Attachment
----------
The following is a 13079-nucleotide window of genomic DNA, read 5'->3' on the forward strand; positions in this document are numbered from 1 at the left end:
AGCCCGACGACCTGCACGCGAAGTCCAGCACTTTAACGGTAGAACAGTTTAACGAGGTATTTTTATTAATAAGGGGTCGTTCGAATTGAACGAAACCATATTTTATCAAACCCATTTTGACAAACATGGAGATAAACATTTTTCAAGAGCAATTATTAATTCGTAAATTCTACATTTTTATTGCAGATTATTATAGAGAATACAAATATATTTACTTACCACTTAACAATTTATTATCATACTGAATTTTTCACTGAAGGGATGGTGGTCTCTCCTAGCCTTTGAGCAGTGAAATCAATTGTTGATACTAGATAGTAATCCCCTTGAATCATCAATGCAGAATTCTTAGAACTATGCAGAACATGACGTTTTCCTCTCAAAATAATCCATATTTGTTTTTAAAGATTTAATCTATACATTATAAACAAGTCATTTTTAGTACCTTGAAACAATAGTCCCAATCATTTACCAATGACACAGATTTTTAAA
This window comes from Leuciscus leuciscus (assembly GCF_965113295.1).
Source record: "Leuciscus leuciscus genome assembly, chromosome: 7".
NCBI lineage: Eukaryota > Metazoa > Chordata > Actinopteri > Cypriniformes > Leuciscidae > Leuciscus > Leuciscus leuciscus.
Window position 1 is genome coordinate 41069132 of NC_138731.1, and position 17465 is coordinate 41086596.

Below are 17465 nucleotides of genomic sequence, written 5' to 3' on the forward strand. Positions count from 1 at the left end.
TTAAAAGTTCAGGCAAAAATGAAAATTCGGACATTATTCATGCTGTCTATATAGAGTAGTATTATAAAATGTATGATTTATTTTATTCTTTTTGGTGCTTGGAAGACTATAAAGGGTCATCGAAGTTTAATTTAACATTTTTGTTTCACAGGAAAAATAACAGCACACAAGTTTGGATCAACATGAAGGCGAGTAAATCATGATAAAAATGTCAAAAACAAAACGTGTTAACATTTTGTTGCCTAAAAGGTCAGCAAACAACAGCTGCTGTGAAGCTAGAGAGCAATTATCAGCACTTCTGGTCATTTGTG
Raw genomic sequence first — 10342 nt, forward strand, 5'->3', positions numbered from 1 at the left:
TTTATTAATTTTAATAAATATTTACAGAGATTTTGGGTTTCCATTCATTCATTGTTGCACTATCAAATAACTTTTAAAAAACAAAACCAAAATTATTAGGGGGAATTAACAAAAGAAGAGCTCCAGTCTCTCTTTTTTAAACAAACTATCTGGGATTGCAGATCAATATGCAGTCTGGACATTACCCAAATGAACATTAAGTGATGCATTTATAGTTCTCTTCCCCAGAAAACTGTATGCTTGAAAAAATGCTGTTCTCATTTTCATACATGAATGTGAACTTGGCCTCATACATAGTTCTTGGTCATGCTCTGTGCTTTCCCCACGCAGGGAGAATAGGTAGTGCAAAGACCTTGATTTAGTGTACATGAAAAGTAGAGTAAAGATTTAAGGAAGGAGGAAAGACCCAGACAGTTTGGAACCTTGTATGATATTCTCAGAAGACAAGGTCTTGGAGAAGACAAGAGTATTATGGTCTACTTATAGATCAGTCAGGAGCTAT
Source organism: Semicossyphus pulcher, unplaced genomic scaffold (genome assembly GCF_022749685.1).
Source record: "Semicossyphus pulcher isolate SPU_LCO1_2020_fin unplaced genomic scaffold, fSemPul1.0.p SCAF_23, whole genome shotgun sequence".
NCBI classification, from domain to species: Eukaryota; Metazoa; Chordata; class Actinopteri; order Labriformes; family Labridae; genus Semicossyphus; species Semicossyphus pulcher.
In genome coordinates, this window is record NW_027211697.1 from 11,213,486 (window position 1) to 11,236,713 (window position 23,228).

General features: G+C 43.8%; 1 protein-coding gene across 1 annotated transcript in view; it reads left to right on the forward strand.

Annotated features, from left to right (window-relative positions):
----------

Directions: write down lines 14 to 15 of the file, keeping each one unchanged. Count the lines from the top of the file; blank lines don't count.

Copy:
In genome coordinates, this window is record NW_027211697.1 from 11,213,486 (window position 1) to 11,236,713 (window position 23,228).

General features: G+C 43.8%; 1 protein-coding gene across 1 annotated transcript in view; it reads left to right on the forward strand.